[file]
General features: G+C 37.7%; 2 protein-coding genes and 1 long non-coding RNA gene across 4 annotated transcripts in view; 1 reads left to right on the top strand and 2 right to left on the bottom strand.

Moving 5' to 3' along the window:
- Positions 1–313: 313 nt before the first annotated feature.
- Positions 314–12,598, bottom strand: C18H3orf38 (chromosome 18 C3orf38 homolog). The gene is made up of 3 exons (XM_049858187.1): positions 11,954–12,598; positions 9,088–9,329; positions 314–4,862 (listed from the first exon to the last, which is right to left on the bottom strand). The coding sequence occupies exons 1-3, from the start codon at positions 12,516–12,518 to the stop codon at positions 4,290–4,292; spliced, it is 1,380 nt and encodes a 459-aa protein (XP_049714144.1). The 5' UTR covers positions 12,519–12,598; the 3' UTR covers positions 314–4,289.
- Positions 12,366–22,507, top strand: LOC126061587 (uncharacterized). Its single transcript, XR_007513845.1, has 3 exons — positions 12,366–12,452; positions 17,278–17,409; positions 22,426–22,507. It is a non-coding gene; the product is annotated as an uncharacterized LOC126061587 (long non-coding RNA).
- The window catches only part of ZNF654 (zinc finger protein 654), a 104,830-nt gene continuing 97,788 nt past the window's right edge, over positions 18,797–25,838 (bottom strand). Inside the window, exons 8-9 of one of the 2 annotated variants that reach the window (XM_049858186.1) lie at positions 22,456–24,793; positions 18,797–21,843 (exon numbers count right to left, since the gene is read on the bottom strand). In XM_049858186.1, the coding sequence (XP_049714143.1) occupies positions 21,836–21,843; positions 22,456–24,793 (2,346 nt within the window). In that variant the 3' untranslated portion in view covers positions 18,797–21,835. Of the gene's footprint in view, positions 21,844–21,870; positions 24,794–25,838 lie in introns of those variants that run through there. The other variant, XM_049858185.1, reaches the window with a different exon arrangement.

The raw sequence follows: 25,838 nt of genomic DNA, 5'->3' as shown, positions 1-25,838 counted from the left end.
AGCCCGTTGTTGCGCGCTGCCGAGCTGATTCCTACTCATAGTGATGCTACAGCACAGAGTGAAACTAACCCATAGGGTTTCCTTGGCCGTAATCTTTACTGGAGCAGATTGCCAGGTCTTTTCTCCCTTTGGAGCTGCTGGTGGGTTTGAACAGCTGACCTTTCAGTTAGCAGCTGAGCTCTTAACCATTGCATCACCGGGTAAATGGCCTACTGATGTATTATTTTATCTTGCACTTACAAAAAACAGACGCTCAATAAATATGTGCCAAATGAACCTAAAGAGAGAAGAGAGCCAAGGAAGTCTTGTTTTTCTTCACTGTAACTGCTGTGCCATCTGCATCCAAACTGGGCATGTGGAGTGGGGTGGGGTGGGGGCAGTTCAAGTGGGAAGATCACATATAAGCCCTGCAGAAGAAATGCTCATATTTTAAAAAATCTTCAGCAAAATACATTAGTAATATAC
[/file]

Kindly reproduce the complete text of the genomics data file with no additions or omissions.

General features: G+C 37.7%; 2 protein-coding genes and 1 long non-coding RNA gene across 4 annotated transcripts in view; 1 reads left to right on the top strand and 2 right to left on the bottom strand.

Moving 5' to 3' along the window:
- Positions 1–313: 313 nt before the first annotated feature.
- Positions 314–12,598, bottom strand: C18H3orf38 (chromosome 18 C3orf38 homolog). The gene is made up of 3 exons (XM_049858187.1): positions 11,954–12,598; positions 9,088–9,329; positions 314–4,862 (listed from the first exon to the last, which is right to left on the bottom strand). The coding sequence occupies exons 1-3, from the start codon at positions 12,516–12,518 to the stop codon at positions 4,290–4,292; spliced, it is 1,380 nt and encodes a 459-aa protein (XP_049714144.1). The 5' UTR covers positions 12,519–12,598; the 3' UTR covers positions 314–4,289.
- Positions 12,366–22,507, top strand: LOC126061587 (uncharacterized). Its single transcript, XR_007513845.1, has 3 exons — positions 12,366–12,452; positions 17,278–17,409; positions 22,426–22,507. It is a non-coding gene; the product is annotated as an uncharacterized LOC126061587 (long non-coding RNA).
- The window catches only part of ZNF654 (zinc finger protein 654), a 104,830-nt gene continuing 97,788 nt past the window's right edge, over positions 18,797–25,838 (bottom strand). Inside the window, exons 8-9 of one of the 2 annotated variants that reach the window (XM_049858186.1) lie at positions 22,456–24,793; positions 18,797–21,843 (exon numbers count right to left, since the gene is read on the bottom strand). In XM_049858186.1, the coding sequence (XP_049714143.1) occupies positions 21,836–21,843; positions 22,456–24,793 (2,346 nt within the window). In that variant the 3' untranslated portion in view covers positions 18,797–21,835. Of the gene's footprint in view, positions 21,844–21,870; positions 24,794–25,838 lie in introns of those variants that run through there. The other variant, XM_049858185.1, reaches the window with a different exon arrangement.

The raw sequence follows: 25,838 nt of genomic DNA, 5'->3' as shown, positions 1-25,838 counted from the left end.
AGCCCGTTGTTGCGCGCTGCCGAGCTGATTCCTACTCATAGTGATGCTACAGCACAGAGTGAAACTAACCCATAGGGTTTCCTTGGCCGTAATCTTTACTGGAGCAGATTGCCAGGTCTTTTCTCCCTTTGGAGCTGCTGGTGGGTTTGAACAGCTGACCTTTCAGTTAGCAGCTGAGCTCTTAACCATTGCATCACCGGGTAAATGGCCTACTGATGTATTATTTTATCTTGCACTTACAAAAAACAGACGCTCAATAAATATGTGCCAAATGAACCTAAAGAGAGAAGAGAGCCAAGGAAGTCTTGTTTTTCTTCACTGTAACTGCTGTGCCATCTGCATCCAAACTGGGCATGTGGAGTGGGGTGGGGTGGGGGCAGTTCAAGTGGGAAGATCACATATAAGCCCTGCAGAAGAAATGCTCATATTTTAAAAAATCTTCAGCAAAATACATTAGTAATATAC